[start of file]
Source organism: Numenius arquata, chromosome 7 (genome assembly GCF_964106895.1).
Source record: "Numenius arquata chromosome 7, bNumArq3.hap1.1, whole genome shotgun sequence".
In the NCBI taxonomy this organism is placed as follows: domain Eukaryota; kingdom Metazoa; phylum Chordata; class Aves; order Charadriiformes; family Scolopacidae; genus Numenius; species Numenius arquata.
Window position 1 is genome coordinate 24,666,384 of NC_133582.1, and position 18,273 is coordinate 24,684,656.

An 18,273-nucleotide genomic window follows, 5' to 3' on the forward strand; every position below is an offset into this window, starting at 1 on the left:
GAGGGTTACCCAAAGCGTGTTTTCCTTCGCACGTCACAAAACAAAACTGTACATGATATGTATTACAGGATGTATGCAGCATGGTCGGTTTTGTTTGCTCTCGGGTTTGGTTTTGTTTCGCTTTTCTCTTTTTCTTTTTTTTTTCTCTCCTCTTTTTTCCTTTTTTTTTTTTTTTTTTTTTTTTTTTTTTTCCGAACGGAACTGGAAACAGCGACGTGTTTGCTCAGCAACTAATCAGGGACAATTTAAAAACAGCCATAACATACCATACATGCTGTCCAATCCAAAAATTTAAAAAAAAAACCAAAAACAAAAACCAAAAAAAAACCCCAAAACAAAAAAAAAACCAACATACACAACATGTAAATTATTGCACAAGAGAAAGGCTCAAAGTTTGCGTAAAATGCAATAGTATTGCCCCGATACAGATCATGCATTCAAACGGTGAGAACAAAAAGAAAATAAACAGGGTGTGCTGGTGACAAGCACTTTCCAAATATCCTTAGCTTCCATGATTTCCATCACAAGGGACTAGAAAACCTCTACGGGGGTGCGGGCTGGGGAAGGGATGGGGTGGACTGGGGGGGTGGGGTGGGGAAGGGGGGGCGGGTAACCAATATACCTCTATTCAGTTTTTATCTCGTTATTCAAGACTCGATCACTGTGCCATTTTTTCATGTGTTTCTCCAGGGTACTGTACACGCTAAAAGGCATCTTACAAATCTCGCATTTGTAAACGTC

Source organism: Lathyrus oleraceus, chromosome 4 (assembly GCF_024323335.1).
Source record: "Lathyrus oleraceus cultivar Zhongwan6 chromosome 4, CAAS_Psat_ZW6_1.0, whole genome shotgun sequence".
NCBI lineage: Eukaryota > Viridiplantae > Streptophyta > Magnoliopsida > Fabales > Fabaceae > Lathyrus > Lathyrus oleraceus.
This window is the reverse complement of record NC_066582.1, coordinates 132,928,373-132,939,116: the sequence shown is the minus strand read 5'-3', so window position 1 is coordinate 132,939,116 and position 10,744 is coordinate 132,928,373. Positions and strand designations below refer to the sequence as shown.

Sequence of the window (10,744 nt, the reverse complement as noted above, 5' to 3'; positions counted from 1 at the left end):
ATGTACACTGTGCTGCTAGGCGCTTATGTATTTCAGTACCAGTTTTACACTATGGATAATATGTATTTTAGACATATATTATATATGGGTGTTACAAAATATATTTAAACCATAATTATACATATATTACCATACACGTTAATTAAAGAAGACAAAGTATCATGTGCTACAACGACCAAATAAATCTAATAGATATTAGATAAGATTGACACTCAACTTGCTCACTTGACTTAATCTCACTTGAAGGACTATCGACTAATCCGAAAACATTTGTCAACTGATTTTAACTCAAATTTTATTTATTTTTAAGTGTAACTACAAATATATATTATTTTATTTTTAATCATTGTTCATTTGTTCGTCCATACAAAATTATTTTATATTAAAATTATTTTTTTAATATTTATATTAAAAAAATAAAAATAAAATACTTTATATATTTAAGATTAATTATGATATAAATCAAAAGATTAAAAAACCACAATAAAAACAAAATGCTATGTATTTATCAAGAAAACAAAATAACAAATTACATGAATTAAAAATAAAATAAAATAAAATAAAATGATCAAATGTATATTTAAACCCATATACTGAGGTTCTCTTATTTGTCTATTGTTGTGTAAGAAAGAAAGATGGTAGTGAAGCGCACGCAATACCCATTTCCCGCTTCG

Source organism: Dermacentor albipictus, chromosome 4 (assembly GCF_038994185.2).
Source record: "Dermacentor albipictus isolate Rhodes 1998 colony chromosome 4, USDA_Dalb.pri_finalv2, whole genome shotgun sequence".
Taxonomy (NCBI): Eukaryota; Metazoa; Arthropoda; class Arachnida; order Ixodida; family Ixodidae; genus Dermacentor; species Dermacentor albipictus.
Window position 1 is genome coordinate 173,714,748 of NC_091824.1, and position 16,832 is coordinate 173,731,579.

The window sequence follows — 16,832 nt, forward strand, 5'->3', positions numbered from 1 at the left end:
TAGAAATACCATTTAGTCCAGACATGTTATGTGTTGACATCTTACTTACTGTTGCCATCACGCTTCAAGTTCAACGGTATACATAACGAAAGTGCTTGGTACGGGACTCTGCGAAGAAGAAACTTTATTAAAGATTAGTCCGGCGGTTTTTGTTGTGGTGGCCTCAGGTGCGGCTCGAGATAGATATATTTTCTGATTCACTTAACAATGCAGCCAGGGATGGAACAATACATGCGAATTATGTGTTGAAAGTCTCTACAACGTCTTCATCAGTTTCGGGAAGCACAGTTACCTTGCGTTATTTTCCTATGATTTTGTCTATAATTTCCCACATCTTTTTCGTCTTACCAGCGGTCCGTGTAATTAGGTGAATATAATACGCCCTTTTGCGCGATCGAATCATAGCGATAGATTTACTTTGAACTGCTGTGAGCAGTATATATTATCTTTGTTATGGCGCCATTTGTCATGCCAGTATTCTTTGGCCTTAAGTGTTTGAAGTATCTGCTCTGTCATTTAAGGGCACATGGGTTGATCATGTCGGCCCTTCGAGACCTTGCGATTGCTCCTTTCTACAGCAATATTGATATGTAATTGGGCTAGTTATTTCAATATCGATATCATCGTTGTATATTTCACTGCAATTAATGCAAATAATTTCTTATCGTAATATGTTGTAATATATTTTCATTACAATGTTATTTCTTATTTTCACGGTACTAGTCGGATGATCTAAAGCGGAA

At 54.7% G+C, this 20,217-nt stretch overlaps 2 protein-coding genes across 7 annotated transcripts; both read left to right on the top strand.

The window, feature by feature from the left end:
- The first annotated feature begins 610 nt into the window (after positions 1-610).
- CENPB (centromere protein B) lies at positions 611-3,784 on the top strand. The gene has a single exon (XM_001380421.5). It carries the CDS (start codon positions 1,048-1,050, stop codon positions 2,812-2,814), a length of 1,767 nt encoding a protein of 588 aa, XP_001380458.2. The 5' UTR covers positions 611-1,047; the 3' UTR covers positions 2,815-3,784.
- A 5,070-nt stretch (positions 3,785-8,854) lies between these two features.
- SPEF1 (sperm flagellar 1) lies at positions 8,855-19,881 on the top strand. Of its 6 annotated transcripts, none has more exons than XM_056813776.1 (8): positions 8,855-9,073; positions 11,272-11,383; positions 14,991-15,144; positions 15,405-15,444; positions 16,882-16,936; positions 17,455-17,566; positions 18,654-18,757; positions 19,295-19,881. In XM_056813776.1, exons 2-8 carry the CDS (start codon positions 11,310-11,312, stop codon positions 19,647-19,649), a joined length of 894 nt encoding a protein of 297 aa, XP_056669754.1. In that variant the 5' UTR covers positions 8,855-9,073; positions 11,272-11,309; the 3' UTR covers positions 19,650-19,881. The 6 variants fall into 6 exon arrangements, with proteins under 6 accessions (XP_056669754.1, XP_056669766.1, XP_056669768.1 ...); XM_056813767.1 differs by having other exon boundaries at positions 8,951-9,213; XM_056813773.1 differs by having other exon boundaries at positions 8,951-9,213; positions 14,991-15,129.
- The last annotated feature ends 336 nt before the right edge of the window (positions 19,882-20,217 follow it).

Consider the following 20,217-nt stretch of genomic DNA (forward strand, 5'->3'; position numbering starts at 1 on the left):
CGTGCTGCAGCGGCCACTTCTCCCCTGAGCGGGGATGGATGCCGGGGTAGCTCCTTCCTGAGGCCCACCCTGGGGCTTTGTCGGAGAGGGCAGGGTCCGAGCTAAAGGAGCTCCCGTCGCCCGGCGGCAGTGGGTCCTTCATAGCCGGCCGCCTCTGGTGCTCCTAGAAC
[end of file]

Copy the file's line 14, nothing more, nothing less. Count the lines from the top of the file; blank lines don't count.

Source record: "Dermacentor albipictus isolate Rhodes 1998 colony chromosome 4, USDA_Dalb.pri_finalv2, whole genome shotgun sequence".